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Tomatoes - beginner Q's

I've read https://www.rhs.org.uk/advice/grow-your-own/vegetables/tomatoes?awc=2273_1574174311_aabaa8fbb7a0bba21e84abc794a1907f

It doesn't mention if it's better to grow in a greenhouse or outdoors - I assume in a greenhouse. 

Can any-one comment on how they plant to get enough tomatoes for 2 people - number of plants, pots etc - is planting in a growbag the easiest way? 

Do you think it is worth planting from seed, as little plants from garden centers are usually cheap? As it says 18degC is needed to propagate seeds I guess that means a window ledge in a house only not a greenhouse? 

Posts

  • FairygirlFairygirl west central ScotlandPosts: 39,213
    I only grow undercover - too cold here for outdoor toms. The night time temps need to be consistently above about 10 to 12 degrees. It largely dpeends on where you live, and what your local climate is like. They need good light early on, and warmth later when they develop.
    I personally use pots for my toms. They're sown around mid to end of March [on the windowsill] and potted on as they grow, and put in the greenhouse. I only have a mini greenhouse with room for about 4 to 5 plants, and that gives a reasonable amount for me. For two adults you'd probably need a few  more, but it also depends on variety.

    Little 'bought' plants are fine if you only want a few, but there's less choice. A packet of seed will keep for several years too, so it's economical  :)
    It's a place where beautiful isn't enough of a word....


  • purplerallimpurplerallim LincolnshirePosts: 3,984
    edited November 2019
    I grow in garden tubs ( two plants per tub) both in greenhouse and outside. In a green house you can start earlier and finish later, but outside works too,  just for a shorter period. 
    Two/three cherry tomato plants, would be enough,  plus a larger variety for salads maybe four of those would keep you in toms from end of July till September outside.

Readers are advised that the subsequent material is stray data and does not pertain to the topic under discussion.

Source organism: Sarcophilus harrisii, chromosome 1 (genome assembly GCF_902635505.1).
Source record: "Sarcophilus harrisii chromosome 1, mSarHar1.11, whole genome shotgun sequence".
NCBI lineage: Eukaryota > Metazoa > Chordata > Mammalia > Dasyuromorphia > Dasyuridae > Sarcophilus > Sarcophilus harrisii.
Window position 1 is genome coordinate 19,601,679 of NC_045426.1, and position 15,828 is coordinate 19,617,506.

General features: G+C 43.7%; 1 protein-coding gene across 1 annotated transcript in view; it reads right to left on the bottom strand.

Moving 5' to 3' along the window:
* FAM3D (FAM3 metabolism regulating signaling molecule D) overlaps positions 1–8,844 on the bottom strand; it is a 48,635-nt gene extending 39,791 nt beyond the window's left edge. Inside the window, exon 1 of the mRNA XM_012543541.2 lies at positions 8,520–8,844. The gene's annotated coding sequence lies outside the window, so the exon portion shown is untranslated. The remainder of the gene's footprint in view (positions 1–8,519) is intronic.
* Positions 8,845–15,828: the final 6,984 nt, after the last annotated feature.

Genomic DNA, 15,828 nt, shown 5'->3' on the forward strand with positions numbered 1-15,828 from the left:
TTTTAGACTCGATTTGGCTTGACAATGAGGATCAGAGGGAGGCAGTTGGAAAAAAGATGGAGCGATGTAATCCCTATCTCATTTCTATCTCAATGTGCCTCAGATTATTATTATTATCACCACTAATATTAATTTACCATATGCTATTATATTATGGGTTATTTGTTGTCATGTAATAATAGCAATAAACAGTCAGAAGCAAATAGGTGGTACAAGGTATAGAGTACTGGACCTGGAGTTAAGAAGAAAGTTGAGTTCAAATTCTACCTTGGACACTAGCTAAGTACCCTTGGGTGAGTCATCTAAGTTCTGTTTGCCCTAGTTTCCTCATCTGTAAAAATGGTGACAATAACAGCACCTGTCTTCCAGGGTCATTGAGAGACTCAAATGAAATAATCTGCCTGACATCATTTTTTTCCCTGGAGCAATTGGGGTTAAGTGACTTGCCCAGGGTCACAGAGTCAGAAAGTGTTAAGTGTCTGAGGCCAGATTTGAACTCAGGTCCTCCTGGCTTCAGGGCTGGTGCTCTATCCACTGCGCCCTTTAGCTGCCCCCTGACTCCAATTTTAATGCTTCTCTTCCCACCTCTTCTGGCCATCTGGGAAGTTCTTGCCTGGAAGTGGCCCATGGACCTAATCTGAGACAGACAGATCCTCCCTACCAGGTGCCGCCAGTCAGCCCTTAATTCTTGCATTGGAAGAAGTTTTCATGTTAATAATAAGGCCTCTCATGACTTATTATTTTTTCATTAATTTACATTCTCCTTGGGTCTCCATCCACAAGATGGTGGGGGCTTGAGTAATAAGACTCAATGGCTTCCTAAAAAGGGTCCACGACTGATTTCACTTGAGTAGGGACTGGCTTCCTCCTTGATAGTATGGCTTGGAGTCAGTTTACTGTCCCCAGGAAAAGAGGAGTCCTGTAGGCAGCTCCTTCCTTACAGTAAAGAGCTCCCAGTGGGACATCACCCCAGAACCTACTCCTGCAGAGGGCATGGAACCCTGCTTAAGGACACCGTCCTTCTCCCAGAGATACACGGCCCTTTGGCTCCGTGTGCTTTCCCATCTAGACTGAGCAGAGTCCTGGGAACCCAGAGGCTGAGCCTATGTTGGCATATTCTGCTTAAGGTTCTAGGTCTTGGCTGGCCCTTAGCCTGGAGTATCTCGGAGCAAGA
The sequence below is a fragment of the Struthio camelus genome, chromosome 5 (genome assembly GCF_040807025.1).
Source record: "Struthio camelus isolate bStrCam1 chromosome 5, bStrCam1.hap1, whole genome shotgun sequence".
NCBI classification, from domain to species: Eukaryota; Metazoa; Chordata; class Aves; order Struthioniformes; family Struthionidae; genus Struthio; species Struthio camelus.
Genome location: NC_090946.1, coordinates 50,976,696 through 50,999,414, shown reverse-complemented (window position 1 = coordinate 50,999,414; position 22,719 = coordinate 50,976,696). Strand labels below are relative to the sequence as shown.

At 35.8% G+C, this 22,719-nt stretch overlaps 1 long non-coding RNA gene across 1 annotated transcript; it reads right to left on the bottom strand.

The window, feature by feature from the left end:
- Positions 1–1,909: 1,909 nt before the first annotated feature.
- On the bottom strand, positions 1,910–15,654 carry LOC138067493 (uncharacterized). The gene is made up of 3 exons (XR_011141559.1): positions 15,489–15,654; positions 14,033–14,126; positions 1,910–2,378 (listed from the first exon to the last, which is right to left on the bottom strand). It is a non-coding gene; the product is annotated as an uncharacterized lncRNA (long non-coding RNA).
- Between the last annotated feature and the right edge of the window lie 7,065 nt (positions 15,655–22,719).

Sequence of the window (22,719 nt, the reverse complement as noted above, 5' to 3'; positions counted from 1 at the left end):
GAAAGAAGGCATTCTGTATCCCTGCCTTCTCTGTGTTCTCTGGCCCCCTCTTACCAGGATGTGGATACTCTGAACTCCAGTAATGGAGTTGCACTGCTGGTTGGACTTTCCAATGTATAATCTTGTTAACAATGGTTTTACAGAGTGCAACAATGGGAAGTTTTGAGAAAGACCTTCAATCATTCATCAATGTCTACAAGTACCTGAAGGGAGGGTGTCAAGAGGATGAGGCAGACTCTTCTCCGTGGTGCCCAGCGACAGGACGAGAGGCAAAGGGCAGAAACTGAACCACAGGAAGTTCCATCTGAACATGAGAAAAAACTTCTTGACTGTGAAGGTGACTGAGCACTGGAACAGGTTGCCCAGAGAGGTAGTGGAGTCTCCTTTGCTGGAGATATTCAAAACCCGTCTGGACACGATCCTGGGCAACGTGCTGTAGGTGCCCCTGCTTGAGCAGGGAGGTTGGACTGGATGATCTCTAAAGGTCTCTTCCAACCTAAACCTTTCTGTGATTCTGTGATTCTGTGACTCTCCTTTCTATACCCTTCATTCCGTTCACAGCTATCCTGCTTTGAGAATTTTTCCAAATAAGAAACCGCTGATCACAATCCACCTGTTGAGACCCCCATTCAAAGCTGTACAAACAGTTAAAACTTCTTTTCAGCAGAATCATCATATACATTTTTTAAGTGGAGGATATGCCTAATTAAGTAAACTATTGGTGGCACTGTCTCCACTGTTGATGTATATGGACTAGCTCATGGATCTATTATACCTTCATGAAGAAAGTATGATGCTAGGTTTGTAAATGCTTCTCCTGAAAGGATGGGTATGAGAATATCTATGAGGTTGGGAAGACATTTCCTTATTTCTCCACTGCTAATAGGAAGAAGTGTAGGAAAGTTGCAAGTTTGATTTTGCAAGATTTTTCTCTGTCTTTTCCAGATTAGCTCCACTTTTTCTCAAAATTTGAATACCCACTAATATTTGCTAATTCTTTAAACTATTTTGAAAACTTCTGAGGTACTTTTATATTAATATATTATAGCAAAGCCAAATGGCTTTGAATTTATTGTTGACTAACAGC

If you planted seed then start them off in March inside and plant out end of May after frosts finish.

    Yes for many years just bought starts from GC, which is ideal for small numbers, and saves the time caring for small plants inside. Also gives the option of different varieties on a small scale. Hope this helps @men8ifr .😁
  • mrtjformanmrtjforman Posts: 331
    edited November 2019
    first time round you probably won't grow enough just because so many things can go wrong growing them. In summer they practically need daily watering. They also need to be staked so the stems don't fall over when the tomatoes ripen, it's hard to know how the plant will grow without having grown it before, some grow 2 meters tall, others are more bushy..First time round should be a trial run and learning experience.

    store bought seedlings are usually stronger but imo garden centres sell them too late and you will have problems ripening them. If you can get them early, great - otherwise starting seeds as early as February gives them a good head start. Keep them indoors till April once temps are warm enough to go outside.
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